From drones to floating smartphones: how technology is helping African journalists investigate
Data journalist Raymond Joseph reports on how low-cost technology is helping African newsrooms get hold of information that they couldn't previously track
Putting old smartphones in plastic bottles in rivers to check water pollution is just one of the ways easy-to-use technology is helping investigative journalists across Africa carry out research, even on small budgets. Raymond Joseph’s feature, below, is taken from the special report on the future of journalism in the latest issue of Index on Censorship magazine. You can hear him speak on Index’s expert panel at the Frontline Club on Wednesday 22 October; the event is now sold out but will be live-streamed on indexconcensorship.org. You can also follow the discussion on Twitter via #futurejournalism.
Deep in Mpumalanga province, in the far north-east of South Africa, a poorly resourced newspaper is using a combination of high and low tech solutions to make a difference in the lives of the communities it serves.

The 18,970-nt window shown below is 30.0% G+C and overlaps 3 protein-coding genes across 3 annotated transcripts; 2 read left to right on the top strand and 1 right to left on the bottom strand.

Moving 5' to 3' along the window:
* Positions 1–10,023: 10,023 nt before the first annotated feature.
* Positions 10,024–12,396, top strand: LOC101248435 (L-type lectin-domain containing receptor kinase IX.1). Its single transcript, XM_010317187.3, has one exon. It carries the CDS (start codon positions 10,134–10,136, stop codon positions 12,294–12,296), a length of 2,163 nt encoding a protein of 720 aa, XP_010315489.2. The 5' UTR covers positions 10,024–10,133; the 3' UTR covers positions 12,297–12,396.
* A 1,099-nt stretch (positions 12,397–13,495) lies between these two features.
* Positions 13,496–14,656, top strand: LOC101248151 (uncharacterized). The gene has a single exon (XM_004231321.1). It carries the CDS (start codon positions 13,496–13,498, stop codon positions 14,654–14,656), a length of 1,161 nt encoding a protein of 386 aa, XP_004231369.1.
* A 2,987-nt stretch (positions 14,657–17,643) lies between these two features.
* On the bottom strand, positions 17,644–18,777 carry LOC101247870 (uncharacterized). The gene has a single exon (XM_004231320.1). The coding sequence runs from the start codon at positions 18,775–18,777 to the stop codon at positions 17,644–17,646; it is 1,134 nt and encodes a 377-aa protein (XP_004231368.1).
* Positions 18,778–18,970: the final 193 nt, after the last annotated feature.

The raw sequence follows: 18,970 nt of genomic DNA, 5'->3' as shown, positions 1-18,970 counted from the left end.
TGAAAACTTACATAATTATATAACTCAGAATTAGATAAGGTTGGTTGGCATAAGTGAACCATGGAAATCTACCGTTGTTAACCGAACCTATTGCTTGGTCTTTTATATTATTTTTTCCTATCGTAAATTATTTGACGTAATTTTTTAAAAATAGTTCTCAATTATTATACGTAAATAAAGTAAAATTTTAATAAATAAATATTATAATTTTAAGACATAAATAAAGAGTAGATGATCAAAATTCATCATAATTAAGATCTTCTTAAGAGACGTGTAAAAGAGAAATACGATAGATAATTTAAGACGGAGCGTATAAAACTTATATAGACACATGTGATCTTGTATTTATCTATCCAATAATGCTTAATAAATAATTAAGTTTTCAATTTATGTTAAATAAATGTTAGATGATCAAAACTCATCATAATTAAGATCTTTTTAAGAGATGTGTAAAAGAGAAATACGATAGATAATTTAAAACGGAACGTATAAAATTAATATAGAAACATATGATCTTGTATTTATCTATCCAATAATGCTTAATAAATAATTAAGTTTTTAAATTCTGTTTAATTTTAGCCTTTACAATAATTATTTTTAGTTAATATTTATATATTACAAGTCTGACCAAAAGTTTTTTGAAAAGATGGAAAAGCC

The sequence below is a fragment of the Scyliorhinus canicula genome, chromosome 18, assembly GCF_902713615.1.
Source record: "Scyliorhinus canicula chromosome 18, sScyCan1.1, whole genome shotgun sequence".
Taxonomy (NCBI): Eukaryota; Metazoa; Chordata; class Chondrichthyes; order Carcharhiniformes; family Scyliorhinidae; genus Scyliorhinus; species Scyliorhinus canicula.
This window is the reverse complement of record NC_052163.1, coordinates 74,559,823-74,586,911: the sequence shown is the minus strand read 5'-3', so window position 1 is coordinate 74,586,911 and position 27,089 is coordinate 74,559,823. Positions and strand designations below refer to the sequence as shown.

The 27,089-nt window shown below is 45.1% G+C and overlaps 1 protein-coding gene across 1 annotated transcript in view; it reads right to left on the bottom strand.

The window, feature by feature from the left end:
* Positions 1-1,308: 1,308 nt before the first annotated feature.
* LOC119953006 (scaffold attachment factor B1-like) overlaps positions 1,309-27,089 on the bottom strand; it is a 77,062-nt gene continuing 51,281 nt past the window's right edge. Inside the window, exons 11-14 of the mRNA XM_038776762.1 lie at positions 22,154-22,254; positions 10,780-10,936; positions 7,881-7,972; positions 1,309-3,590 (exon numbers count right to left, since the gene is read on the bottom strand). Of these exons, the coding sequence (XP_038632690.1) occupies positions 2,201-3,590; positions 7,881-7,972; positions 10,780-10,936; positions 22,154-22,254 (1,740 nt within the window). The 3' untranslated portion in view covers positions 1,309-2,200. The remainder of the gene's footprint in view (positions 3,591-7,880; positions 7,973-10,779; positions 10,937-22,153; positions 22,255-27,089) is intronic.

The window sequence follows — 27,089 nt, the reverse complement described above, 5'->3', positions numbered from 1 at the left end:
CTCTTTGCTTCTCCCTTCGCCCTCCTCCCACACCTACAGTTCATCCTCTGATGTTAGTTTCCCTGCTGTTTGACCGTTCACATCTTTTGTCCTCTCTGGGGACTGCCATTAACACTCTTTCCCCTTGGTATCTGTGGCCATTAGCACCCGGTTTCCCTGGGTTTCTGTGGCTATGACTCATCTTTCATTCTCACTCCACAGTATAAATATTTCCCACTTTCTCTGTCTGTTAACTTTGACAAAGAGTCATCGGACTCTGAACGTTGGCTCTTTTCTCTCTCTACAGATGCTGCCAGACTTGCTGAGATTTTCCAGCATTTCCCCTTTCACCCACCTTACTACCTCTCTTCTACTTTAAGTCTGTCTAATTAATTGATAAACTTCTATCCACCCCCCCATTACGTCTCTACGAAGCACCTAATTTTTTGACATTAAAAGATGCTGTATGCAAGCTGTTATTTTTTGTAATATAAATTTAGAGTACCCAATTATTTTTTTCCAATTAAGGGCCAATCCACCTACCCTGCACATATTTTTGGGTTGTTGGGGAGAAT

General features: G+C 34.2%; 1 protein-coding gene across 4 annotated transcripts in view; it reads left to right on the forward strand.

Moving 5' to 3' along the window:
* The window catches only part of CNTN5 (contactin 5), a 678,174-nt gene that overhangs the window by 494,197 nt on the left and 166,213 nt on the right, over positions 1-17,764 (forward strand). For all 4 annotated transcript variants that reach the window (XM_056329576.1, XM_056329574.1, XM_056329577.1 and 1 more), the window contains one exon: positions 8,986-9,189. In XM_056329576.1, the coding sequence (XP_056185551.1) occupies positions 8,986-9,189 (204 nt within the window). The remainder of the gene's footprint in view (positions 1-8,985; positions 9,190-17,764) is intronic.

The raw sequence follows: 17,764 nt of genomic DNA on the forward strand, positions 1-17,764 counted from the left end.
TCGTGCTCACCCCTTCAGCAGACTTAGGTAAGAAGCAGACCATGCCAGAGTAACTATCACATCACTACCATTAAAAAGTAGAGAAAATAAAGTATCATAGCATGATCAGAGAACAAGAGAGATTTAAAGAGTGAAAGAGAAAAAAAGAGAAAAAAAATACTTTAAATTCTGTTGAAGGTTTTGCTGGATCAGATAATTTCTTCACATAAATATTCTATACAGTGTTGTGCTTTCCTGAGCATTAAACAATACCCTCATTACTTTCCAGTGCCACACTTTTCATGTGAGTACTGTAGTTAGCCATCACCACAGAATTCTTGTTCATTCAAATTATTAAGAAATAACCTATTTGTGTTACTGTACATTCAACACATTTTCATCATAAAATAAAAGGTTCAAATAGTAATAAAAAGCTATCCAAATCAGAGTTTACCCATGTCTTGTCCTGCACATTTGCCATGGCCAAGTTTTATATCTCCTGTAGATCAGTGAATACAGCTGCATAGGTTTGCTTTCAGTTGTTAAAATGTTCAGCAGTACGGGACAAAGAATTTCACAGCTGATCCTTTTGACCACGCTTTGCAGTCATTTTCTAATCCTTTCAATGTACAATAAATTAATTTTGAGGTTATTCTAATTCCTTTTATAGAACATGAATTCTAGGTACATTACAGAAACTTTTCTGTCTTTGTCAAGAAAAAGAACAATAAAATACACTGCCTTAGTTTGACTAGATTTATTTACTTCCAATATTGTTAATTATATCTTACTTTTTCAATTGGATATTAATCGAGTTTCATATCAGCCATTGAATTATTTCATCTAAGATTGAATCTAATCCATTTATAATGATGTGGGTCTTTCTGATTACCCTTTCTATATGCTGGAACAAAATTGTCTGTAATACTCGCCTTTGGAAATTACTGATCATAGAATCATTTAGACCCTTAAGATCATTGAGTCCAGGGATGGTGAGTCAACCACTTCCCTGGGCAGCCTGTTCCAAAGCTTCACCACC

It is also pioneering a new and innovative form of journalism that not only places its readers at the centre of its coverage, but also involves them directly in the newsgathering operation.
What this small newspaper does is a lesson for bigger, more established media outlets, which are searching for new non-traditional revenue streams and which, in the age of online and digital journalism, struggle to survive and remain relevant.
The Ziwaphi community-based newspaper is distributed to communities in the Nkomazi district, situated at the epicentre of the South Africa AIDS pandemic, where there is very little access to news reporting. One of the biggest problems in the area is water contaminated with sewage. Women and young girls spend hours every day collecting water from rivers for drinking, cooking and washing, but these same rivers are also often used to dispose of human waste. As a result the E.coli count sometimes spikes, causing diarrhoea. And every few years, there is an outbreak of cholera.